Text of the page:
As part of this review, auditors examined the policies and practices of the Pennsylvania State Police, Board of Probation and Parole, Department of Corrections, State Sexual Offenders Assessment Board and Administrative Office of the Pennsylvania Courts. Additionally, the audit reviewed the Megan’s Law-related actions of the Clerks of Court for Pennsylvania’s 67 counties; county probation and parole systems; county prison systems; District Attorneys and police departments charged with maintaining supervisory contact with offenders.

In order to assess how various agencies performed the duties assigned to them by Megan’s Law, auditors reviewed more than 15,000 individual cases. The process was made more difficult by the absence of electronically available information concerning the disposition of various cases, requiring a lengthy county-by-county review of court records.

The audit process was further complicated by numerous amendments and adjustments to Megan’s Law since its initial passage in 1995, resulting in significant modifications to the registration and notification requirements. This initial audit covers the period from the inception of Megan’s Law, in late-1995, through Dec. 31, 2005, while future audits will be conducted on a calendar-year basis.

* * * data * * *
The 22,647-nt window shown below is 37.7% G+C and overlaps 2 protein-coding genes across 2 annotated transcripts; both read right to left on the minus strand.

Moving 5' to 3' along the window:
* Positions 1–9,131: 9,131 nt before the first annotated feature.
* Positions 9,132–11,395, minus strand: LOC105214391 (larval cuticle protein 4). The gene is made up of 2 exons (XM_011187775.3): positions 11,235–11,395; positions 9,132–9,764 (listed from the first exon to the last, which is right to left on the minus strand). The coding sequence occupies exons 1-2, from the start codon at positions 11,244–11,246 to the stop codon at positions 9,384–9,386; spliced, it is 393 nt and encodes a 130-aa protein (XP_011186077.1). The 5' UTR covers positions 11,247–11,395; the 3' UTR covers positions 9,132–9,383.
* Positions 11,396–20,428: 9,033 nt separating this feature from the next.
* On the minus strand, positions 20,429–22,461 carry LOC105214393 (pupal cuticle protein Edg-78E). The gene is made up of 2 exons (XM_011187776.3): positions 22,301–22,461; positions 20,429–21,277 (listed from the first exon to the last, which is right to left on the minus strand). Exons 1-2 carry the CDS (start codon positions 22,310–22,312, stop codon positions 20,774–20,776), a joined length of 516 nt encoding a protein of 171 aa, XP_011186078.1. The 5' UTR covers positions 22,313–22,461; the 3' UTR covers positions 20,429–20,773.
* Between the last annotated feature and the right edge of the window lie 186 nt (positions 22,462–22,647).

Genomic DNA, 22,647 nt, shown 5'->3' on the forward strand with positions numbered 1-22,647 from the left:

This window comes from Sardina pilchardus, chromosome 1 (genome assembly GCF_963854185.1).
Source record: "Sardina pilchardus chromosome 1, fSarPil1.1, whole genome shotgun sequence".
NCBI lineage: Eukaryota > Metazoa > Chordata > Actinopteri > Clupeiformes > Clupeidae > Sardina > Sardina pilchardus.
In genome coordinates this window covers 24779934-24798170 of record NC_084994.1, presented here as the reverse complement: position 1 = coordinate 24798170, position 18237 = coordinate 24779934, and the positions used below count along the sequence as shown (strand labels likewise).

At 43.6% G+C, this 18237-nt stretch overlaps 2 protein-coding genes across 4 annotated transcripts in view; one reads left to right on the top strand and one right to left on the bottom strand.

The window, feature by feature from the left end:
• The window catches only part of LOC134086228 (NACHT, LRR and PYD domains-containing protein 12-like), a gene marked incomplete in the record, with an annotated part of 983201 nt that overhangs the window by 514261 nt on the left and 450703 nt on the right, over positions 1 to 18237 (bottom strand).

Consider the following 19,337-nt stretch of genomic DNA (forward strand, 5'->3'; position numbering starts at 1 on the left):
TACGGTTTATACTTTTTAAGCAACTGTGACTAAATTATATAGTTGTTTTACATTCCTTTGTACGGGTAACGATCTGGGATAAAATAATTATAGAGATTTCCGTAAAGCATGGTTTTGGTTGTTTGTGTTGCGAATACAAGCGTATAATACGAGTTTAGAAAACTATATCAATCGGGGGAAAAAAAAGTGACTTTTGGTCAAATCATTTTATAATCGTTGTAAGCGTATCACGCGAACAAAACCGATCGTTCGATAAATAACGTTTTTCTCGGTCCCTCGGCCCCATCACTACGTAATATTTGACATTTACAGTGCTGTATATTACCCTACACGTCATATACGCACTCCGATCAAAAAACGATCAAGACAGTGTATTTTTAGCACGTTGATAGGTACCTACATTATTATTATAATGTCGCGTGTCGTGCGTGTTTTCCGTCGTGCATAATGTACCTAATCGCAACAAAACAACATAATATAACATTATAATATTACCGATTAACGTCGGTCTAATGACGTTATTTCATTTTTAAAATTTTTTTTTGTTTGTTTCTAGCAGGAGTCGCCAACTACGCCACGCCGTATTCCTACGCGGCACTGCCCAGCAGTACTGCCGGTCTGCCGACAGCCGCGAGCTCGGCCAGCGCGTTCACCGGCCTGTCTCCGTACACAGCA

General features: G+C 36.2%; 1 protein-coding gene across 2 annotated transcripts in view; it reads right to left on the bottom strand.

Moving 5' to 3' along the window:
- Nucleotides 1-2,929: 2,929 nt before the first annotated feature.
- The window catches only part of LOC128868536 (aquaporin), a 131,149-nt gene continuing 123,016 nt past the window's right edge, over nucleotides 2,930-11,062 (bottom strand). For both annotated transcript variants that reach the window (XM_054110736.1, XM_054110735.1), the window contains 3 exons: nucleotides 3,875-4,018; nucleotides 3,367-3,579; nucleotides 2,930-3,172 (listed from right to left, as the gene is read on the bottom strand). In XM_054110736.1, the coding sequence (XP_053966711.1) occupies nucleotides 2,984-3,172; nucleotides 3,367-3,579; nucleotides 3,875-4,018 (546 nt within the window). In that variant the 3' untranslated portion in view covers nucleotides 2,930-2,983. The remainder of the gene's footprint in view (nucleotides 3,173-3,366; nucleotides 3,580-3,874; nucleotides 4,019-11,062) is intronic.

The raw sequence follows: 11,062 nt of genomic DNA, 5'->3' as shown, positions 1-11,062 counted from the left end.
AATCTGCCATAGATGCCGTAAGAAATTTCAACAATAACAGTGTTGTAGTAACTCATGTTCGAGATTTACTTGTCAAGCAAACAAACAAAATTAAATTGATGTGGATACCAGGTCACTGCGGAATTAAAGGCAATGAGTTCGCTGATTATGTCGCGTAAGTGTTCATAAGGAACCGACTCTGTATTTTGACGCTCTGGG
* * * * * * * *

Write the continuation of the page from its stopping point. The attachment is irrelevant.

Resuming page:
In addition to reviewing the Megan’s Law registration system, auditors also studied Pennsylvania’s Megan’s Law Web site and analyzed the impact of recent federal legislation concerning the registration and public notification about sex offenders.

Megan’s Law Registration

The rate of compliance with sex offender registration requirements in Pennsylvania during the audit period was 95.9 percent.

A total of 15,763 cases were examined, resulting in the identification of 401 cases where an offender’s Megan’s Law conviction was not properly recorded, along with 369 cases in which offenders were required to register, but had not.